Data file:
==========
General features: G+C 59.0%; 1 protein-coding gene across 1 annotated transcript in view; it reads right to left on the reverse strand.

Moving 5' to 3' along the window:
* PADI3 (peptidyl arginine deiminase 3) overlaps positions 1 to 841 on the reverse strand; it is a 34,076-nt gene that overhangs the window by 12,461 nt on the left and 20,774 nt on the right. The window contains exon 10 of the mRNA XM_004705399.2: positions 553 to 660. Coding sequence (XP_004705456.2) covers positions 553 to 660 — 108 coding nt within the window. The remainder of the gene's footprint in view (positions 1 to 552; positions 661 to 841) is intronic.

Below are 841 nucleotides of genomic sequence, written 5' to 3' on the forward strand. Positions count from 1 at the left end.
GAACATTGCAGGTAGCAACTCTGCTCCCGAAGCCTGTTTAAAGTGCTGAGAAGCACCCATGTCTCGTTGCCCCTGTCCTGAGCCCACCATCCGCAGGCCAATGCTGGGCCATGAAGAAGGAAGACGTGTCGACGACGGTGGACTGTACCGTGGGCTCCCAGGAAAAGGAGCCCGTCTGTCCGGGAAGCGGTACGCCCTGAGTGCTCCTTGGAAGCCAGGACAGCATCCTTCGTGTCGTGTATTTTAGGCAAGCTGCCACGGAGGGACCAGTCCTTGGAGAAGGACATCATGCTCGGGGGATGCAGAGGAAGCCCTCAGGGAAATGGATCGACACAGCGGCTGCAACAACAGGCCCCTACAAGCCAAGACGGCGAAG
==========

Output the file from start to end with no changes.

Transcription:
General features: G+C 59.0%; 1 protein-coding gene across 1 annotated transcript in view; it reads right to left on the reverse strand.

Moving 5' to 3' along the window:
* PADI3 (peptidyl arginine deiminase 3) overlaps positions 1 to 841 on the reverse strand; it is a 34,076-nt gene that overhangs the window by 12,461 nt on the left and 20,774 nt on the right. The window contains exon 10 of the mRNA XM_004705399.2: positions 553 to 660. Coding sequence (XP_004705456.2) covers positions 553 to 660 — 108 coding nt within the window. The remainder of the gene's footprint in view (positions 1 to 552; positions 661 to 841) is intronic.

Below are 841 nucleotides of genomic sequence, written 5' to 3' on the forward strand. Positions count from 1 at the left end.
GAACATTGCAGGTAGCAACTCTGCTCCCGAAGCCTGTTTAAAGTGCTGAGAAGCACCCATGTCTCGTTGCCCCTGTCCTGAGCCCACCATCCGCAGGCCAATGCTGGGCCATGAAGAAGGAAGACGTGTCGACGACGGTGGACTGTACCGTGGGCTCCCAGGAAAAGGAGCCCGTCTGTCCGGGAAGCGGTACGCCCTGAGTGCTCCTTGGAAGCCAGGACAGCATCCTTCGTGTCGTGTATTTTAGGCAAGCTGCCACGGAGGGACCAGTCCTTGGAGAAGGACATCATGCTCGGGGGATGCAGAGGAAGCCCTCAGGGAAATGGATCGACACAGCGGCTGCAACAACAGGCCCCTACAAGCCAAGACGGCGAAG